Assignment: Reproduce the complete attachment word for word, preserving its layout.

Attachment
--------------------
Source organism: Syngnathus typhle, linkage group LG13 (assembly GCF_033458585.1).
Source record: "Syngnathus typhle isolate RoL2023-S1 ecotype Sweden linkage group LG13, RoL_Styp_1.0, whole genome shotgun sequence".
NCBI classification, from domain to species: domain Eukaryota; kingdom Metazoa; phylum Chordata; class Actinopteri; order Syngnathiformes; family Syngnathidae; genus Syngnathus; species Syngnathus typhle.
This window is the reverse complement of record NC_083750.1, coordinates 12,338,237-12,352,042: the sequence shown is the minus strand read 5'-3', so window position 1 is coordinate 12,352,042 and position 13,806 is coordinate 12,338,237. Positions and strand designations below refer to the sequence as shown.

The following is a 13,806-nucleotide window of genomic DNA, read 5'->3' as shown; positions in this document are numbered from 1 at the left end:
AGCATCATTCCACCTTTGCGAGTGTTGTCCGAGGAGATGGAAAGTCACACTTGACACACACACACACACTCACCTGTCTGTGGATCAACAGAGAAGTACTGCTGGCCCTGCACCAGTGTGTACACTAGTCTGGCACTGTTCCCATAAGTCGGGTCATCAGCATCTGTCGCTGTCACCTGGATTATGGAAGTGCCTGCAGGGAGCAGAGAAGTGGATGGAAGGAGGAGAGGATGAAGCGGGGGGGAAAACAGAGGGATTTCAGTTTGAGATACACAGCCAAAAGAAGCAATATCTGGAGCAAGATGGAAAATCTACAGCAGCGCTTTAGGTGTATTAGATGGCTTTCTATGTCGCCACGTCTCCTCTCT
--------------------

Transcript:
Source organism: Syngnathus typhle, linkage group LG13 (assembly GCF_033458585.1).
Source record: "Syngnathus typhle isolate RoL2023-S1 ecotype Sweden linkage group LG13, RoL_Styp_1.0, whole genome shotgun sequence".
NCBI classification, from domain to species: domain Eukaryota; kingdom Metazoa; phylum Chordata; class Actinopteri; order Syngnathiformes; family Syngnathidae; genus Syngnathus; species Syngnathus typhle.
This window is the reverse complement of record NC_083750.1, coordinates 12,338,237-12,352,042: the sequence shown is the minus strand read 5'-3', so window position 1 is coordinate 12,352,042 and position 13,806 is coordinate 12,338,237. Positions and strand designations below refer to the sequence as shown.

The following is a 13,806-nucleotide window of genomic DNA, read 5'->3' as shown; positions in this document are numbered from 1 at the left end:
AGCATCATTCCACCTTTGCGAGTGTTGTCCGAGGAGATGGAAAGTCACACTTGACACACACACACACACTCACCTGTCTGTGGATCAACAGAGAAGTACTGCTGGCCCTGCACCAGTGTGTACACTAGTCTGGCACTGTTCCCATAAGTCGGGTCATCAGCATCTGTCGCTGTCACCTGGATTATGGAAGTGCCTGCAGGGAGCAGAGAAGTGGATGGAAGGAGGAGAGGATGAAGCGGGGGGGAAAACAGAGGGATTTCAGTTTGAGATACACAGCCAAAAGAAGCAATATCTGGAGCAAGATGGAAAATCTACAGCAGCGCTTTAGGTGTATTAGATGGCTTTCTATGTCGCCACGTCTCCTCTCT